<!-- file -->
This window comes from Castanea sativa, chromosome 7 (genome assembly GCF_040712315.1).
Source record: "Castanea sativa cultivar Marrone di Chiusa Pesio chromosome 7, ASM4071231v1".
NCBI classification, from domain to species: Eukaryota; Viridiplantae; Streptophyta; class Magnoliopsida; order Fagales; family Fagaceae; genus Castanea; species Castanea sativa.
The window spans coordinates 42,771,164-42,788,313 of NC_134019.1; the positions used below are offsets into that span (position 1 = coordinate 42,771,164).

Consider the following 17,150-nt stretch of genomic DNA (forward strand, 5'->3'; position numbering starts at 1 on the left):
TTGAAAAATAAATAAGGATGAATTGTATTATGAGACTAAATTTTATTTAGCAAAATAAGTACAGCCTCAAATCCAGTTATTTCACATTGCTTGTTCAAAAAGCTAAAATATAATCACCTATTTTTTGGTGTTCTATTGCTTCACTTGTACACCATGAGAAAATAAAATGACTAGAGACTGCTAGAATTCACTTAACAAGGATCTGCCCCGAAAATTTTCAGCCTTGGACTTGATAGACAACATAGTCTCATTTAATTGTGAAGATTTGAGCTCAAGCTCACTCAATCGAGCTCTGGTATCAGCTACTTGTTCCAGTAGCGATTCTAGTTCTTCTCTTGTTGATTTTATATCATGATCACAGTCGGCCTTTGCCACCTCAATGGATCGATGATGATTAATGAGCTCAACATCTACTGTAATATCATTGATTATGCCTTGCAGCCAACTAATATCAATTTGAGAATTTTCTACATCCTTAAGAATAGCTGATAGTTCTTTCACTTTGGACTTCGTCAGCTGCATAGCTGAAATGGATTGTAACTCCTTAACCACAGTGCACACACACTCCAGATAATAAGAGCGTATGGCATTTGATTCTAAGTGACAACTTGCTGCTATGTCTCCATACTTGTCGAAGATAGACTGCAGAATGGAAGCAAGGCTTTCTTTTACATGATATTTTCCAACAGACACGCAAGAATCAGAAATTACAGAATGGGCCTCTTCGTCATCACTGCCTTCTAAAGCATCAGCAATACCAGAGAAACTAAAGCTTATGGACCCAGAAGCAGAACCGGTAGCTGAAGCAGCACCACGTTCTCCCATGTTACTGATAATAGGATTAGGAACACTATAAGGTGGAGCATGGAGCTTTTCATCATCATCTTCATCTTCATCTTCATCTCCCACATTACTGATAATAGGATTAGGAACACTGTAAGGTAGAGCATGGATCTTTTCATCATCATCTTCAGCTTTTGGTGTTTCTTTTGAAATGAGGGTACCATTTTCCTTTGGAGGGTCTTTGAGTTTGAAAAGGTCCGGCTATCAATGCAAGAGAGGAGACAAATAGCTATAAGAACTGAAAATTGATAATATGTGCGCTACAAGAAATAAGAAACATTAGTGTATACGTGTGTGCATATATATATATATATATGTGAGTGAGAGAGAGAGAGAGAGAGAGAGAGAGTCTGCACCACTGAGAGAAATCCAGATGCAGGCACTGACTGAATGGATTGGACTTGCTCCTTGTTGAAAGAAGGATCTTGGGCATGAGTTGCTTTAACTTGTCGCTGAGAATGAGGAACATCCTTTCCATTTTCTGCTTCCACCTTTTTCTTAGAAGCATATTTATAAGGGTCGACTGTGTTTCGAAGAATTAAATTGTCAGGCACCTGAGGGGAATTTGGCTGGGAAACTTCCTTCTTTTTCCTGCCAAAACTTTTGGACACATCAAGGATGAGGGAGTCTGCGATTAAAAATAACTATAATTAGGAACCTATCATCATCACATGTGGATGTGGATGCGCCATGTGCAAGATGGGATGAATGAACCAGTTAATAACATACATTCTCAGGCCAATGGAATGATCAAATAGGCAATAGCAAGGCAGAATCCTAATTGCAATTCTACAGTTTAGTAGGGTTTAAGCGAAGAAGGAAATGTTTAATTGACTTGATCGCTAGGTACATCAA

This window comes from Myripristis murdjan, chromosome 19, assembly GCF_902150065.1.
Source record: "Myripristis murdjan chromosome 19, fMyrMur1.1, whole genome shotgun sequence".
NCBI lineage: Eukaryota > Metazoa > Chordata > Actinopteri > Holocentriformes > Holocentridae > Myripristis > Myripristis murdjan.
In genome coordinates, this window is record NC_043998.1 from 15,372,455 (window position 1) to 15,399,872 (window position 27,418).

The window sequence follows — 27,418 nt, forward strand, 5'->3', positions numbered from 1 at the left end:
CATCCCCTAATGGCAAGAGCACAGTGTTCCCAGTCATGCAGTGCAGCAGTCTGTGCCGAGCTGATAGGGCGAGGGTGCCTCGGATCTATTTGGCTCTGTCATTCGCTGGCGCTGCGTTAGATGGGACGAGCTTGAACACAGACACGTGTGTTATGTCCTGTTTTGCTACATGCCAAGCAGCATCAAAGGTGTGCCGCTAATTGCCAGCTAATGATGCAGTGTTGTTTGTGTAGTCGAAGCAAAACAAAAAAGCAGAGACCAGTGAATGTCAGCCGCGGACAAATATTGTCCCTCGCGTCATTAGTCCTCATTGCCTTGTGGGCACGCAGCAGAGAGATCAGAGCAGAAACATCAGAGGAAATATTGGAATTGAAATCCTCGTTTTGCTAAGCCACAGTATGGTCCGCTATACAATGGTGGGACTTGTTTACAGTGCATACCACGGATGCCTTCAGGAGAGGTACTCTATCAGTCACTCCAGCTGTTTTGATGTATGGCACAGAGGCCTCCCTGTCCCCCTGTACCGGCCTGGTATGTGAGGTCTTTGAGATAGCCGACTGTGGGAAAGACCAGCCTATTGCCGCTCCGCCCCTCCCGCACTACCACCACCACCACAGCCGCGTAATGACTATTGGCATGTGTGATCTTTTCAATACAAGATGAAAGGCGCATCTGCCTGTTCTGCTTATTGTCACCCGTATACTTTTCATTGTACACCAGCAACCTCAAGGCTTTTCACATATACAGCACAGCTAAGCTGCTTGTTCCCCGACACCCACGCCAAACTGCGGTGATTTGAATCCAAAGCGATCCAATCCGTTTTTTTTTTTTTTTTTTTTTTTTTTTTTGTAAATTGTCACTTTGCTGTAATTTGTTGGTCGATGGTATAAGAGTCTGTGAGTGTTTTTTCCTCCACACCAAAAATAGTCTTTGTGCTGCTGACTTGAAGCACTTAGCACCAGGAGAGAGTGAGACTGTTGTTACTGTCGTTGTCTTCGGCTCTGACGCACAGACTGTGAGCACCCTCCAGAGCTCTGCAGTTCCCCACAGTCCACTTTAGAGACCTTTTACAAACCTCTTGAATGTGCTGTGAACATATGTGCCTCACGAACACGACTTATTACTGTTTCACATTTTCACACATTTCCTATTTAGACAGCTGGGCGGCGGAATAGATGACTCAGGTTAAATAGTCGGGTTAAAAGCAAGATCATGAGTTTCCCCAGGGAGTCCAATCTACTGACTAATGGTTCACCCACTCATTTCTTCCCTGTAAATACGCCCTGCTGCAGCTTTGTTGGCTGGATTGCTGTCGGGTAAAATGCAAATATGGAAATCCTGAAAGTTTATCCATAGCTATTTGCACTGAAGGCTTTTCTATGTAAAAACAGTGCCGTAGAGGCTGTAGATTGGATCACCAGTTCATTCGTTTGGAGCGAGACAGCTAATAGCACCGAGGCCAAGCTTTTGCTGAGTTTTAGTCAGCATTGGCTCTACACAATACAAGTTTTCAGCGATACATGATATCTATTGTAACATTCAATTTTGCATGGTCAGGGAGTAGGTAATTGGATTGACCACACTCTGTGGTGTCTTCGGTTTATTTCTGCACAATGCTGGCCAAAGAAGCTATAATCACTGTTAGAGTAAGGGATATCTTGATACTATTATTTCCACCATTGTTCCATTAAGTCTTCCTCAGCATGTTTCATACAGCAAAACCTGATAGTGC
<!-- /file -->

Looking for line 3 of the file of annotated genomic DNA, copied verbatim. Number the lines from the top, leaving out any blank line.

NCBI classification, from domain to species: Eukaryota; Viridiplantae; Streptophyta; class Magnoliopsida; order Fagales; family Fagaceae; genus Castanea; species Castanea sativa.